An Idaho couple who sought a drug-induced abortion from Planned Parenthood in 2016 is suing the abortion vendor for failing to end the life of their son and leaving with them the costs of raising “an additional unplanned child.”
A lawsuit filed last week and cited by the Albuquerque Journal Wednesday claimed Planned Parenthood’s “failure to properly supervise and administer the abortion service directly resulted in the failure of the pregnancy termination which resulted in injury to plaintiffs’ interests in family planning and their interests in financial planning for the future of their family.”
Bianca Coons and her partner, Cristobal Ruiz, reportedly traveled from Idaho to Albuquerque, New Mexico, three years ago when Coons was six weeks pregnant. Coons and Ruiz apparently had two other children and were “destitute and attempting to maintain and limit the size of their family.”
The couple chose the drug-induced abortion method, which uses two drugs to end the life of the unborn baby.
Dr. Anthony Levatino — a former abortionist — describes the drug-induced abortion procedure in a video at abortionprocedures.com:
“Medication abortion — also called the abortion pill — is a safe and effective way to end an early pregnancy,” states Planned Parenthood’s website, continuing that the procedure involved first taking the drug mifepristone which “blocks your body’s own progesterone, stopping the pregnancy from growing.”
“Then you take the second medicine, misoprostol, either right away or up to 48 hours later,” Planned Parenthood explains. “This medicine causes cramping and bleeding to empty your uterus. It’s kind of like having a really heavy, crampy period, and the process is very similar to an early miscarriage.”
Regarding drug-induced abortion, Planned Parenthood states that, “for people who are 8 weeks pregnant or less, it works about 94–98 out of 100 times.”
According to the lawsuit as cited by the Journal, Coons took the first drug at Planned Parenthood of the Rocky Mountains (PPRM) San Mateo, and she was instructed to take the second drug later.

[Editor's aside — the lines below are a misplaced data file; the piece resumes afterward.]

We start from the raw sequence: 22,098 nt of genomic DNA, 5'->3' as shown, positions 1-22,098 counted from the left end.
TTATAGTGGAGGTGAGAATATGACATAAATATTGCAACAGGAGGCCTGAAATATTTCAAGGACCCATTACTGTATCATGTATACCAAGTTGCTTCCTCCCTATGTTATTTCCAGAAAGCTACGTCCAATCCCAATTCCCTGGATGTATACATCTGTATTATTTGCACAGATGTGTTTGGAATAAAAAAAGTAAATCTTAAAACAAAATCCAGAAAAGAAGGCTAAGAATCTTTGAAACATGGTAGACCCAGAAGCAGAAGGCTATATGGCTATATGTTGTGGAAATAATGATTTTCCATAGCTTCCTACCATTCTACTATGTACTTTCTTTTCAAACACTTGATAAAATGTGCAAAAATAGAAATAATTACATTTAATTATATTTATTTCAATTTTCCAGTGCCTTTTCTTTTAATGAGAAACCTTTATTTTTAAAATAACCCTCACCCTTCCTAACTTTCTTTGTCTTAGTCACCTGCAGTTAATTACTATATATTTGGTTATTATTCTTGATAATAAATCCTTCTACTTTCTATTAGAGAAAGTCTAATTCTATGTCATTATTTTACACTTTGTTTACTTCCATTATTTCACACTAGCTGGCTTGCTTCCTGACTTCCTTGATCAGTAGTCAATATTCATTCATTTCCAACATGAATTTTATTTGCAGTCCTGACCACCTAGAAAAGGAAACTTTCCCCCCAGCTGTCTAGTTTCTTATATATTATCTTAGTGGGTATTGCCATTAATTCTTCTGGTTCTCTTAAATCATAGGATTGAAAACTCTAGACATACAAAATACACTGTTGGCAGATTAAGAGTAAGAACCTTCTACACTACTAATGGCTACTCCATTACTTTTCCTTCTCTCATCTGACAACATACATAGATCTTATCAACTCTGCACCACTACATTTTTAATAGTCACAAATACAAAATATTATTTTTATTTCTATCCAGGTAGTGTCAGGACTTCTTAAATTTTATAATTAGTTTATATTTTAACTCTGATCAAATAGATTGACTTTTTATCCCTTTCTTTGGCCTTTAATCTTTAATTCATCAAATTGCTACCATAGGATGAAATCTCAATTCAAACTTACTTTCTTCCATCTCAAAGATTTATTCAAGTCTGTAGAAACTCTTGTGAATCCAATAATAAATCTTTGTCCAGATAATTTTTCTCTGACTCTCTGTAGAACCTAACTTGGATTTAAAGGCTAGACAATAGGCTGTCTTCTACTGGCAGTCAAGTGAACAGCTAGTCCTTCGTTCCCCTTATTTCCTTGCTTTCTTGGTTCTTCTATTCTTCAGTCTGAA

The next day, when the couple returned to Idaho, Coons reportedly developed severe nausea and went to the emergency room, where she was treated for dehydration and discovered that her baby was doing well and had a strong heartbeat.
A doctor in the hospital contacted Planned Parenthood and was told Coons should take the second abortion drug — which she did.
The Journal report continued:
Days later, Coons spoke with Planned Parenthood staff who told her she should take a blood test to determine whether the medication worked. During that conversation, according to the lawsuit, Coons said she would like to have a second medication abortion if she was still pregnant.
The staff member told her she could receive a second procedure free of charge if she returned to New Mexico or she could visit a clinic in Idaho where she would have to pay for additional procedures, according to the lawsuit.
In early March, Coons — who was then about nine weeks pregnant — told Planned Parenthood she was unable to afford “a second round of the abortion protocol.”
“Ms. Coons could not morally sanction further action to terminate the fetus,” the lawsuit also reportedly adds.
Planned Parenthood responded by sending Coons a letter in which the organization warned her the abortion drugs could cause birth defects.
Coons’ son was born a month prematurely “with jaundice and blood sugar issues.” The parents are worried he may have additional health issues into adulthood.
The couple is seeking $765,000 in compensatory damages in addition to damages for breach of contract, unfair trade practices, violation of consumer protection laws, and emotional distress, reported the Journal.